Other studies have also shown that coffee drinkers have a 20% lower risk of stroke.

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Coffee protects you from liver cancer

Coffee can reduce the risk of liver cancer by about 40%. Regular consumption of coffee can also be linked to reduce risk of primary sclerosing cholanitis (PSC), which is an autoimmune disease of the bile ducts in the liver.

It is even suggested that drinking three cups of coffee a day can reduce the risk of liver cancer by more than 50%.

Likewise, coffee consumption can lover the incidence of cirrhosis by 22% according to a study conducted by Kaiser Permanente Medical Care Program, California, USA.

Helps to burn fat

Caffeine is found in almost every commercial fat burning supplement as it is one of the very few natural substances that have actually been proven to aid fat burning.

Various studies showed that caffeine can specifically increase the burning of fat, by as much as 10% in obese individuals and 29% in lean people. Just one cup of black coffee can boost calorie burning by 4% over the course of 2.5 hours.

Helps to fight against depression

Women who drank 4 or more cups per day had a 20% lower risk of becoming depressed, according to a Harvard study published in 2011. Depression is a serious mental disorder that causes a significantly reduced quality of life.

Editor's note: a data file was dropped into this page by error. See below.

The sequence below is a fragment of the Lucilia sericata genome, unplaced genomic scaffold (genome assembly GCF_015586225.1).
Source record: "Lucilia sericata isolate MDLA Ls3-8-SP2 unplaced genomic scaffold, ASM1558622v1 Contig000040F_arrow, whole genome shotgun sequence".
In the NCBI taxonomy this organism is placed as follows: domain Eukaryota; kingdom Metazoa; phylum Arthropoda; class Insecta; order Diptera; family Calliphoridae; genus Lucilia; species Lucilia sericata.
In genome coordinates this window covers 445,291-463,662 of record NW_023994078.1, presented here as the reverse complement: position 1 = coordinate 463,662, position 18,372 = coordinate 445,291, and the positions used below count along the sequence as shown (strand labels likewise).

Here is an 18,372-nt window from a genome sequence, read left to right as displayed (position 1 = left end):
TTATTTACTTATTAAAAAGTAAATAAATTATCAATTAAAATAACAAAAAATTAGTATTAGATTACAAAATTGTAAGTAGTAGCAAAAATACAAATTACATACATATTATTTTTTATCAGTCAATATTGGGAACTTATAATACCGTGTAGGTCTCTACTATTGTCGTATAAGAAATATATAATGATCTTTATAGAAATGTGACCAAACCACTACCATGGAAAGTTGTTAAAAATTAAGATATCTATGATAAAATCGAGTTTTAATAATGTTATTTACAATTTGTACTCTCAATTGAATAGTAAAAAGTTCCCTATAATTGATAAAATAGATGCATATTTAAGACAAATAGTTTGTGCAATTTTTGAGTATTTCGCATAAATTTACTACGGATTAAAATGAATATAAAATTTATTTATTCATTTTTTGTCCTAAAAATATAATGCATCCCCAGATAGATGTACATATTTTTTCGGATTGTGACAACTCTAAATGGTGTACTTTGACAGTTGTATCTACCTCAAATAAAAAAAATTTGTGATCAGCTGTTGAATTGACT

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Another study with over 208,000 individuals found that those who drank 4 or more cups per day were 53% less likely to commit suicide.

Improve memory, mood and energy levels

Drinking coffee makes you feel more energetic and endorses a positive mood because it releases dopamine within your brain linked to caffeine. Caffeine also increases Epinephrine (Adrenaline) levels in the blood. This is the “fight or flight” hormone, designed to make our bodies ready for intense physical exertion.

On average one cup of coffee can improve physical performance by 12%.

Coffee consumption also improves cognitive function, particularly alertness and vigilance, mood and perception of fatigue.Health benefits of drinking coffee everyday

Some studies have also shown that coffee drinkers have up to a 65% lower risk of getting Alzheimer’s disease.